Three years ago, when I signed up for a sandwich course, I never once considered doing a virtual placement. I didn’t even know it was an option until I heard about it in a seminar organised by my Placement Coordinators in my second year. They had invited a former placement student to talk about their virtual experience and at that time I was very surprised of them being able to cope with little interaction with their colleagues from work.
Needless to say, a few months later, at the start of the pandemic and first lockdown, virtual placement options were the most common, as many companies had temporarily closed their offices and had staff working from home.
Against this background story, today I feel very lucky to be undertaking a hybrid Placement, I strongly believe it has enabled me to develop both soft and hard skills that will surely give me a boost when applying for graduate opportunities in the future.
My placement experience is a mix of working from home and being in the office: at the start of my placement in September, I was working from home but with the easing of lockdown I was working on campus a few days a week, from October until the beginning of December. At the time the Careers and Placement centre was quiet, as not many students were present on campus. Unlike the usual hustle-bustle and amid the quiet I was able to finally meet a few colleagues in person. Before the second lockdown, all members of staff were asked to work from home again and albeit it may seem dreadful at first, there are also many benefits.
The most significant advantage I found when working at home is flexibility.
First and foremost, I don’t have to commute to work, which allows me extra time to sleep in before starting my day. I also don’t have a separate office in my home and my working station is conveniently a step away from my bed, this allows me to snooze my alarm until 8 in the morning before sliding into my desk 20 minutes after whilst sipping on a cup of tea.
I can’t count the number of times I have had a colleague excuse themselves during a meeting or catch up to collect their parcel at the door. Also, I get to joke with my team about the variety of jumpers and hoodies I have, as comfort is key in working from home.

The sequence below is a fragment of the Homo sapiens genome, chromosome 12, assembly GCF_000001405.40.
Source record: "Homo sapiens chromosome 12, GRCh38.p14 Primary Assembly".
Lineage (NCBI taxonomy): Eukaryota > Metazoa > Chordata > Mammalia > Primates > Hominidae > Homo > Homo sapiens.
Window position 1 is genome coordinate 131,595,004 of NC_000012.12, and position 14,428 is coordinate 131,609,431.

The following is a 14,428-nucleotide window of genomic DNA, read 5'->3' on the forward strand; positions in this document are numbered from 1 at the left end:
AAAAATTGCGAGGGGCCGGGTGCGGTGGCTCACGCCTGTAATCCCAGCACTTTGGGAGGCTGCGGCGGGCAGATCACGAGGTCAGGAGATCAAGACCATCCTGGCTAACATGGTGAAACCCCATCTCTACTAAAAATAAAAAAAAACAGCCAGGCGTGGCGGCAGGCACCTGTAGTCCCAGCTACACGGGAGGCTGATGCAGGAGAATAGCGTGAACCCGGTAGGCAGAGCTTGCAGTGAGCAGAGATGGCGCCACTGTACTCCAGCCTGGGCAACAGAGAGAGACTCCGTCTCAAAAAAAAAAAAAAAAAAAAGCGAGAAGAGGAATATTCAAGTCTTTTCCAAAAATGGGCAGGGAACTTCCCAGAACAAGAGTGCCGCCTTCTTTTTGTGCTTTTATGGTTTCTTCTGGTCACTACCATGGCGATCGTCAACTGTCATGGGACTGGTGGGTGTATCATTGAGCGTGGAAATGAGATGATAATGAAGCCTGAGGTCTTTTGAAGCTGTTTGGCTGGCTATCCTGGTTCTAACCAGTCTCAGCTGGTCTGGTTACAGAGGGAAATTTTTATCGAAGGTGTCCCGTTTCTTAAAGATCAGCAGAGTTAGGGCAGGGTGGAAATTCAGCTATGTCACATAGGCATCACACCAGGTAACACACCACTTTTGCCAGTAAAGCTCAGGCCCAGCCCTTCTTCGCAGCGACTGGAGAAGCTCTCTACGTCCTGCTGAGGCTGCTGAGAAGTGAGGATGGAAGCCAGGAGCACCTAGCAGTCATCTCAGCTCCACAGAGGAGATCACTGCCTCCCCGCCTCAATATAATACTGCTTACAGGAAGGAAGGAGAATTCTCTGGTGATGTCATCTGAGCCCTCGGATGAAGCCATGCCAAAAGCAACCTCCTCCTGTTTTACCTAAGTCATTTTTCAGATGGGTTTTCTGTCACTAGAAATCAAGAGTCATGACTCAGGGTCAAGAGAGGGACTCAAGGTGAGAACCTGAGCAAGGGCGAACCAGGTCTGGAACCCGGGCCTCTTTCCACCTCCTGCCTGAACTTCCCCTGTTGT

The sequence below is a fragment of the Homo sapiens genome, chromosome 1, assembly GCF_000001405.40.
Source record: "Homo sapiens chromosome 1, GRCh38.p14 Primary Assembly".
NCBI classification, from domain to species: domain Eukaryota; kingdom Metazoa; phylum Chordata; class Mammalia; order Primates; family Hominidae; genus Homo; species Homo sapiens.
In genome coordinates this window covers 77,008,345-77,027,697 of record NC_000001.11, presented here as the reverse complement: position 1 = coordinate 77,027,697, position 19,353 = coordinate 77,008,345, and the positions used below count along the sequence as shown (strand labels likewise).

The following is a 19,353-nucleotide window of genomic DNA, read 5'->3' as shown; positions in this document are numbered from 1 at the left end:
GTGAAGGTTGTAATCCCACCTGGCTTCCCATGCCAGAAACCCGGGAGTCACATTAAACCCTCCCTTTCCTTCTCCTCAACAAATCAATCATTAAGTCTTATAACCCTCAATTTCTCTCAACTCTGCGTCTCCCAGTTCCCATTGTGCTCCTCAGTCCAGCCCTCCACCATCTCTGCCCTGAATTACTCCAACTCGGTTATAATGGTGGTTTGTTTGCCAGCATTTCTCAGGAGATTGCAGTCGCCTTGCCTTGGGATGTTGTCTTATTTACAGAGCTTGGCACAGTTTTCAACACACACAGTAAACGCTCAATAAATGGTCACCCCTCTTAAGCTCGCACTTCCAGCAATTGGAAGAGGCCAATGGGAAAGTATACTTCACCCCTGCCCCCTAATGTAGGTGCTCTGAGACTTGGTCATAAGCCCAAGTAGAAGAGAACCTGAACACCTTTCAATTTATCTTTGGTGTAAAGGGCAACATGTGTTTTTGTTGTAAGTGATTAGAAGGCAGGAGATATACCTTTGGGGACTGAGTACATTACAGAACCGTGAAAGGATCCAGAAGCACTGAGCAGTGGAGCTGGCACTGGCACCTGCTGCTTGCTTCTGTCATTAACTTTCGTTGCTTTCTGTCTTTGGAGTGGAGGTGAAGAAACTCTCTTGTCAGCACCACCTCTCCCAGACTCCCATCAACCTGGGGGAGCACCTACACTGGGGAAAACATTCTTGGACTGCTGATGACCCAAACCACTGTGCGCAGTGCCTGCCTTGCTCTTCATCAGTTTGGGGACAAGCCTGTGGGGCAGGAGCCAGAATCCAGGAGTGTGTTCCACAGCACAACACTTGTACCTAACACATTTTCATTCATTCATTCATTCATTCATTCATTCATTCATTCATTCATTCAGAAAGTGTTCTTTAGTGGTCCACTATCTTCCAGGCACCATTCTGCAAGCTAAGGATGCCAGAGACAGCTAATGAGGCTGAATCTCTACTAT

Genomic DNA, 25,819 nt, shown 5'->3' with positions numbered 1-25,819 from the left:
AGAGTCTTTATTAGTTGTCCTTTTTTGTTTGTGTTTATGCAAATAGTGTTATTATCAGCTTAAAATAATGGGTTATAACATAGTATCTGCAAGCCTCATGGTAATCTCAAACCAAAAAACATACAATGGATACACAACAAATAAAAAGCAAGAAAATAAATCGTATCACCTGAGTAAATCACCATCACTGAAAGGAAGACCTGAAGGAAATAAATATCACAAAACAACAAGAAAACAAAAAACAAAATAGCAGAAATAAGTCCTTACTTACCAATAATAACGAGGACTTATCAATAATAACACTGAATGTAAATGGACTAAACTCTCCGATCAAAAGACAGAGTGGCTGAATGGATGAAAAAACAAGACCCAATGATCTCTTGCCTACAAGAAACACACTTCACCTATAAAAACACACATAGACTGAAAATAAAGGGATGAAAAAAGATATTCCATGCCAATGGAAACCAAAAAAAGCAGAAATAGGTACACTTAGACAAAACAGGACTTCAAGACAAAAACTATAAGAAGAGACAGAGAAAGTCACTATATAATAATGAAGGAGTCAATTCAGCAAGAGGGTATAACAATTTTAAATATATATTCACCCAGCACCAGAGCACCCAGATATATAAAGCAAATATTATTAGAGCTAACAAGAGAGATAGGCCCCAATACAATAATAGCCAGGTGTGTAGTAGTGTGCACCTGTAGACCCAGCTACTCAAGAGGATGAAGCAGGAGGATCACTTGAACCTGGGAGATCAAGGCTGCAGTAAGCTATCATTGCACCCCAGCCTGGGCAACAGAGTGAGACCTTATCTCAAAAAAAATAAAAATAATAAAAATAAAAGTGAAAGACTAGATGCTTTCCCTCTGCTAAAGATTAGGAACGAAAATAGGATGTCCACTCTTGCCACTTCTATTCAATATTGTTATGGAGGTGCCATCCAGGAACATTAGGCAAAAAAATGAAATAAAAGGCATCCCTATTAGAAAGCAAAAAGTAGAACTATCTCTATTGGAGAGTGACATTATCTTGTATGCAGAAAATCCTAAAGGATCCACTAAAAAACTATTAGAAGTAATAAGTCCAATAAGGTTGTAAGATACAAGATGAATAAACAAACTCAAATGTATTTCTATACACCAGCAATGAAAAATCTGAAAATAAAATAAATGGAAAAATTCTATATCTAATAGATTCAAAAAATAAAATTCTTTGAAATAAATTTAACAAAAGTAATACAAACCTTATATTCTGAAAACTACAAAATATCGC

As much as I love working from home, there are also a few drawbacks that make it challenging, the first being the limit in physical contact with colleagues.
I also noticed the tempo at which you work at home can be slower compared to working in the office: when interacting with a colleague you can’t see. I always factor in that I may be receiving a response a couple of days later. This can be frustrating at times but considering other’s availability has helped me when organising my workload.
Have you ever found yourself thinking about your assessment or exam in the most unusual moments? Well, another disadvantage I have found is I constantly think about work, more so as I share my workstation with my personal space. I struggle with feeling completely relaxed in the latter and the long run this can affect my motivation and ultimately my work performance. I have adopted a few tricks to help me minimise the conflicting feelings: I was able to make adjustments to my space and moved my working station to the opposite side of my bed, to visually separate my space according to their functionality.
Furthermore, I only keep work-related materials on my desk to reduce my distraction, and when music is not enough and I need an extra kick to being productive, I shed my comfy hoodies and I dress like I am in the office regardless of having a meeting that day, the last one has proved being quite effective time and time again, I would recommend trying. Lastly, I try to take breaks from time to time, to stretch and reduce screen fatigue, and if the weather is nice, I try having a walk outside to change from the otherwise monotonous scenery.
Despite the challenges of working from home, I must admit that my hybrid experience has been positive and I can’t but give some credit to my colleagues who have been helpful both at the start of my Placement and are always ready to assist whenever they can. The pandemic may have caused most of us to change our working pattern, but I feel blessed to have a hybrid placement experience, as it has taught me to be adaptable and think creatively.
Written by Ayoade Folorunso
Image by Mikey Harris on Unsplash